HSBC has announced its deal with Meezan Bank to sell its Pakistan-based 10-branch business, indicating another overseas lender s departure from the country.
Several foreign banks have either opted for wrapping up their operations in Pakistan or trimmed businesses there since the start of financial crisis in 2007. As for example, Citibank has lowered its activities in the country already.
On Friday, Meezan Bank revealed, Meezan Bank Limited has entered into an agreement with HSBC Bank Middle East Limited (HBME), an indirect wholly owned subsidiary of HSBC Holdings plc, to acquire (through a process of amalgamation) HSBC s banking business in Pakistan (HSBC Pakistan).
The merger, which will require regulatory and other key nods, comprising the support of direct investors of Meezan Bank and HMBE, is likely to be accomplished in H2, 2014.
Nearly all of the foreign banks active in Pakistan are carrying out banking activities not in real terms because of their reluctance to tie-up with the private sector. Though these banks have been earning profits, they generate their whole income via doing investments in the government papers. Regarding the domestic lenders, their moves are not much dissimilar to their foreign counterparts, but they are somewhat accessible to the private sector, since the local banks credit delivery is around 12% to 15% of their total positioning of liquidity.
As of the end of 2013, the HSBC Pakistan has overall assets of Rs48 billion.
Meezan Bank has revealed that it will transform the Pakistani operations of HSBC into Islamic banking model as well as offer nonstop banking facilities to the customers.
The growth of the Pakistani economy in the past 6 years was significantly lower than the crucial rate, and due to this, it was favorable for banks in Pakistan to finance cash-starved governments. The growth of the Pakistani private sector has been hugely hindered due to this type of banking activities.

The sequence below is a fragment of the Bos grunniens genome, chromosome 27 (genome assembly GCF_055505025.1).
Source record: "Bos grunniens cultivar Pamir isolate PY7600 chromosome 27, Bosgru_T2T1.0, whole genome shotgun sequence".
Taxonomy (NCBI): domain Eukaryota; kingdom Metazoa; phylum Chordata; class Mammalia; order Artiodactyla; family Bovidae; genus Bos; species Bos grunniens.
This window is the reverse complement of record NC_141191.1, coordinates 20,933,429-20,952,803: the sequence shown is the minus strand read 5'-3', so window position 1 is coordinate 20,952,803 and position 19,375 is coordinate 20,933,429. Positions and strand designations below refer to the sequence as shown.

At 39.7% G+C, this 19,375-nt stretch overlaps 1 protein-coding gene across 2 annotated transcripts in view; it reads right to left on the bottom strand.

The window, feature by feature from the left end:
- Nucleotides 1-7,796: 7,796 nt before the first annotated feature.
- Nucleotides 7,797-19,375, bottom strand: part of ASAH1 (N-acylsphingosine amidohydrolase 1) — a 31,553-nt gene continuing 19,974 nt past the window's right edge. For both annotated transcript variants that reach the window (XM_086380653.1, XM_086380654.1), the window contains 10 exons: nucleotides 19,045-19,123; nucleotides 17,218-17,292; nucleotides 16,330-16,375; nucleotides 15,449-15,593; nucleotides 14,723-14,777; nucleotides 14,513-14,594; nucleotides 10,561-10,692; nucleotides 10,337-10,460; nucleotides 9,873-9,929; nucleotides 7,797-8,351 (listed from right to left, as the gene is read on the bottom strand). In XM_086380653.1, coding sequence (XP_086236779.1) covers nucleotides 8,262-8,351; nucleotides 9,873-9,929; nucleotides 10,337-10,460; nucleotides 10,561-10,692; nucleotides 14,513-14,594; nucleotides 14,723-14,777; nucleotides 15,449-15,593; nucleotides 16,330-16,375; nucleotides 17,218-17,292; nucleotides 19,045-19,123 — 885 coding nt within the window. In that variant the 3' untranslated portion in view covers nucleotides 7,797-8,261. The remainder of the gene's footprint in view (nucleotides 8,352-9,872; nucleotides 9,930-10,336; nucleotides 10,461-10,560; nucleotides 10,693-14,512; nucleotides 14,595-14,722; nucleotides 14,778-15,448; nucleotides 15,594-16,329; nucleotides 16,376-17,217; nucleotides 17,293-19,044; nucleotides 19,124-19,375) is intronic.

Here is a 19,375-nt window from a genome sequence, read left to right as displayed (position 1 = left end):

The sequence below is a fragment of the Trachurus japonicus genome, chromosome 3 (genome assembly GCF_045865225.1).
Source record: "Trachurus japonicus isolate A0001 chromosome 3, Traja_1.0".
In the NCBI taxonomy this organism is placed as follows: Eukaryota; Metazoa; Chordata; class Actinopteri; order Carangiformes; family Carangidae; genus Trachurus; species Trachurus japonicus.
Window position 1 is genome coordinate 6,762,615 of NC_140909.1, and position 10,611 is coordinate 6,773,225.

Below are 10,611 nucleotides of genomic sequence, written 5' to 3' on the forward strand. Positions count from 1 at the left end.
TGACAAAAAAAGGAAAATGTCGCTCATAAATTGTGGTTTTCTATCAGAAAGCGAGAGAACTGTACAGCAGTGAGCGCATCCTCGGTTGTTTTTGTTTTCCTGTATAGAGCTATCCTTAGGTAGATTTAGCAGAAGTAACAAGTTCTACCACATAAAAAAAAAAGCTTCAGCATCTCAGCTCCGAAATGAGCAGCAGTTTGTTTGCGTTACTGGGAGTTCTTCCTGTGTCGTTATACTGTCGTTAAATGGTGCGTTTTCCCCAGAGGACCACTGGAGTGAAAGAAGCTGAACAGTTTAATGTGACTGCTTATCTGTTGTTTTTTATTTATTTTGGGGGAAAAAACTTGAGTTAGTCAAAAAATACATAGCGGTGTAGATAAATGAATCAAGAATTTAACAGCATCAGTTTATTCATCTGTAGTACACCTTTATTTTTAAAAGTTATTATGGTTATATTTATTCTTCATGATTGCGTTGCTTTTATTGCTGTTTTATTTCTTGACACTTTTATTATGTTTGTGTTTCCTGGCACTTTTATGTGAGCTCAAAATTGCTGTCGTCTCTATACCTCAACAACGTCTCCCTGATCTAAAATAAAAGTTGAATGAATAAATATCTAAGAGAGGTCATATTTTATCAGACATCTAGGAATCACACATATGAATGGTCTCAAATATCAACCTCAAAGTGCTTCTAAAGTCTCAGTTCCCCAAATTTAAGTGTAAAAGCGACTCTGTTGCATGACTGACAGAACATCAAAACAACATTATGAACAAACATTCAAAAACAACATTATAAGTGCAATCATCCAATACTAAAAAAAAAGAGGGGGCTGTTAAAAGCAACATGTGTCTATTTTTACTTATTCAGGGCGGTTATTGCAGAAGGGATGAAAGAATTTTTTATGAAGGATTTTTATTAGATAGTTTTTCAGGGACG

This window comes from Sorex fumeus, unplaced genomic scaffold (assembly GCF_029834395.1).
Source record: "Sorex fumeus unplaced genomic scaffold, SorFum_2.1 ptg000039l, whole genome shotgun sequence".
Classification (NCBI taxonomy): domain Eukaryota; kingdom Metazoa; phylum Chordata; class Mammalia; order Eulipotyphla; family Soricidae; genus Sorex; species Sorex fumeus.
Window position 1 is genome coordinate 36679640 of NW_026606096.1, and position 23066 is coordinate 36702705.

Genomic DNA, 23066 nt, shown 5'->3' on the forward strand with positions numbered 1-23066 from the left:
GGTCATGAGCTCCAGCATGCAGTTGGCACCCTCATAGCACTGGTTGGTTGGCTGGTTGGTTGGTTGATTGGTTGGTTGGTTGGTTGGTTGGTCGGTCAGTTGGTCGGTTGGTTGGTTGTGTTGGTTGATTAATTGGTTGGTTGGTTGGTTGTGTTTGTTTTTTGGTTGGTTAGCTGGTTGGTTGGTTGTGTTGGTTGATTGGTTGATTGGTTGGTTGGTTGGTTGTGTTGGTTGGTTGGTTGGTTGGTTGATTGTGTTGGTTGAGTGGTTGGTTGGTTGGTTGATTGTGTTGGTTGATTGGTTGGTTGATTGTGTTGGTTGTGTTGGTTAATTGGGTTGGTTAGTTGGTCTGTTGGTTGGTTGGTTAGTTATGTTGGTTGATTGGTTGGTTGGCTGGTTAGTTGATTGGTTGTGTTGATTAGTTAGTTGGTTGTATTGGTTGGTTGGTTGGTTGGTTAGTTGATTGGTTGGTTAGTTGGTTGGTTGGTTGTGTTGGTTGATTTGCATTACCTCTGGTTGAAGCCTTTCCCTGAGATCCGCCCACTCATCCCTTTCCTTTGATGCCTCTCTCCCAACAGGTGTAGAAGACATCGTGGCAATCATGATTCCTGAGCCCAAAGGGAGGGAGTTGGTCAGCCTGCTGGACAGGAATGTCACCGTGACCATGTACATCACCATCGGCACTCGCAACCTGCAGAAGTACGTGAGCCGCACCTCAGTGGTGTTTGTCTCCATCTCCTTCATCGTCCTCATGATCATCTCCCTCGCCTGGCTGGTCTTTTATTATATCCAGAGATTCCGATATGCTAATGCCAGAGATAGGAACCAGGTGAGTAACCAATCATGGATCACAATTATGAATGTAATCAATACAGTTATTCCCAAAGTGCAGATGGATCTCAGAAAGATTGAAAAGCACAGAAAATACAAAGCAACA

Although the financial crisis has led to the closure of many banks across the globe, banks in Pakistan have survived the disaster. This is chiefly because of their sole customer - government. The successive Pakistani governments have protected their money as well as retained their profitability, although the global banking industry was incurring massive losses.
Meezan Bank, the largest Islamic bank in Pakistan, has disclosed that it has previously acquired a foreign bank and transformed it into an Islamic banking unit in 2002. The lender, which has 351 branches in 103 cities in the country, purchased the banking operations of Societe Generale in Pakistan (SG Pakistan) in a deal resembling much to the ongoing one.
Pakistan has been witnessing fast growth in its Islamic banking sector and now two more banks are planning to convert their conventional banking operations into the Islamic model fully.